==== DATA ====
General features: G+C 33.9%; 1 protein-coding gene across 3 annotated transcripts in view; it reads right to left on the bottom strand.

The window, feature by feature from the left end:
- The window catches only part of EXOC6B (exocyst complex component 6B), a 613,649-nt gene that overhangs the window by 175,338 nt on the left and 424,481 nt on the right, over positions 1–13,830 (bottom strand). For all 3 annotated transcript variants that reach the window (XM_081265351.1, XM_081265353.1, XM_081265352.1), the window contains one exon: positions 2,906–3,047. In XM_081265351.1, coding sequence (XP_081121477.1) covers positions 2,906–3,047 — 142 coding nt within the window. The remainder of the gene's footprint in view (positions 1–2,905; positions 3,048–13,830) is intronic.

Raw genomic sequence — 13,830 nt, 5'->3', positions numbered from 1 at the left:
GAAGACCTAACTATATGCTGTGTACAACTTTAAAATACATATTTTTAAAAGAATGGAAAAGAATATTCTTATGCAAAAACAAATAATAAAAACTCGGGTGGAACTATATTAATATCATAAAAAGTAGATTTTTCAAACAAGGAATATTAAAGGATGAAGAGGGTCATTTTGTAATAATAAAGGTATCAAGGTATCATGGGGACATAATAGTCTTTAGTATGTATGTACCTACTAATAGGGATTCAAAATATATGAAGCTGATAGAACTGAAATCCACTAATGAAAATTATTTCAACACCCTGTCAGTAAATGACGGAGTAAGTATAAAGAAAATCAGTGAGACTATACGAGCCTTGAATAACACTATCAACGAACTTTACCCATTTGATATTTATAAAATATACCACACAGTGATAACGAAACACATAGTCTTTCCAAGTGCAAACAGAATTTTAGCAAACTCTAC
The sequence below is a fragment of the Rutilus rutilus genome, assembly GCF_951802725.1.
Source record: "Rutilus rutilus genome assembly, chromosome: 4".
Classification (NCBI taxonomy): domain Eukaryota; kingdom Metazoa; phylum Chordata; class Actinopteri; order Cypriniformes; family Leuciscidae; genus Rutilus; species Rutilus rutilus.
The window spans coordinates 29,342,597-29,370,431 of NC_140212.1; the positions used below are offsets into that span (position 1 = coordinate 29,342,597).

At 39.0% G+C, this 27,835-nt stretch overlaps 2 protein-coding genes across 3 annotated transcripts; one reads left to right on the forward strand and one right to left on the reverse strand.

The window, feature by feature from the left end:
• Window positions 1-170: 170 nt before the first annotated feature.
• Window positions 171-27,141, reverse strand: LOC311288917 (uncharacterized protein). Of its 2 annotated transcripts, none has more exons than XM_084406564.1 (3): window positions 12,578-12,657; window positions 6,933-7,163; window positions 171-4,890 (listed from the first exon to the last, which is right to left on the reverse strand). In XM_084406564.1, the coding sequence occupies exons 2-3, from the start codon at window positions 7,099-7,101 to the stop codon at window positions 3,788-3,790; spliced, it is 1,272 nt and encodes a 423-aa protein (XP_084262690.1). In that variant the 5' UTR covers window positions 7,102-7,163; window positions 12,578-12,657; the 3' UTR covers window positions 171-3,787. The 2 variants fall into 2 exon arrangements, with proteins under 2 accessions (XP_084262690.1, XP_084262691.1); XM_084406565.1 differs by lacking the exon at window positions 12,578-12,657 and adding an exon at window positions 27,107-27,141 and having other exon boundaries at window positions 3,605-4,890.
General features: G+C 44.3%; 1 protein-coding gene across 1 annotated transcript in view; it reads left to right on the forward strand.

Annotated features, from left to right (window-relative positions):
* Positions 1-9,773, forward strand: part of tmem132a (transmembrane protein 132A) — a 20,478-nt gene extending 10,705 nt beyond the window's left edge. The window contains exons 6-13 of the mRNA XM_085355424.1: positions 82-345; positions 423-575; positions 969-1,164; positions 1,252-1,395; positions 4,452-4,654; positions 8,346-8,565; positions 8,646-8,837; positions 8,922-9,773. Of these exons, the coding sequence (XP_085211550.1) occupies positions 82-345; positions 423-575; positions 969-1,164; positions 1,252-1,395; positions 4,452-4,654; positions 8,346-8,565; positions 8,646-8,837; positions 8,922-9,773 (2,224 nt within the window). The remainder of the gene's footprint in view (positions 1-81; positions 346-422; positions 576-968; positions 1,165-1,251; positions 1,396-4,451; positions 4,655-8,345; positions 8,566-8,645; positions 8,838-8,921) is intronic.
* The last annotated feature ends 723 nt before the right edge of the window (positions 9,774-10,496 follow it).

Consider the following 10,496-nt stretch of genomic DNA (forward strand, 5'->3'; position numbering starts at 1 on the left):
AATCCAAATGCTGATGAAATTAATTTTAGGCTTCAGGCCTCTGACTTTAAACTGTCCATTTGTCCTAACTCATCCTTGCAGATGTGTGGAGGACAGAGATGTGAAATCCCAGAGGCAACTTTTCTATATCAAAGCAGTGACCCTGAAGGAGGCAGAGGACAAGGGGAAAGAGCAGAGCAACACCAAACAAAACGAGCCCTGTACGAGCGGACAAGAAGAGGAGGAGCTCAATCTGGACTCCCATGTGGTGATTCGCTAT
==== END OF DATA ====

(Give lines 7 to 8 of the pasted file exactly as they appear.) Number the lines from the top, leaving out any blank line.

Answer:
Source record: "Rutilus rutilus genome assembly, chromosome: 4".
Classification (NCBI taxonomy): domain Eukaryota; kingdom Metazoa; phylum Chordata; class Actinopteri; order Cypriniformes; family Leuciscidae; genus Rutilus; species Rutilus rutilus.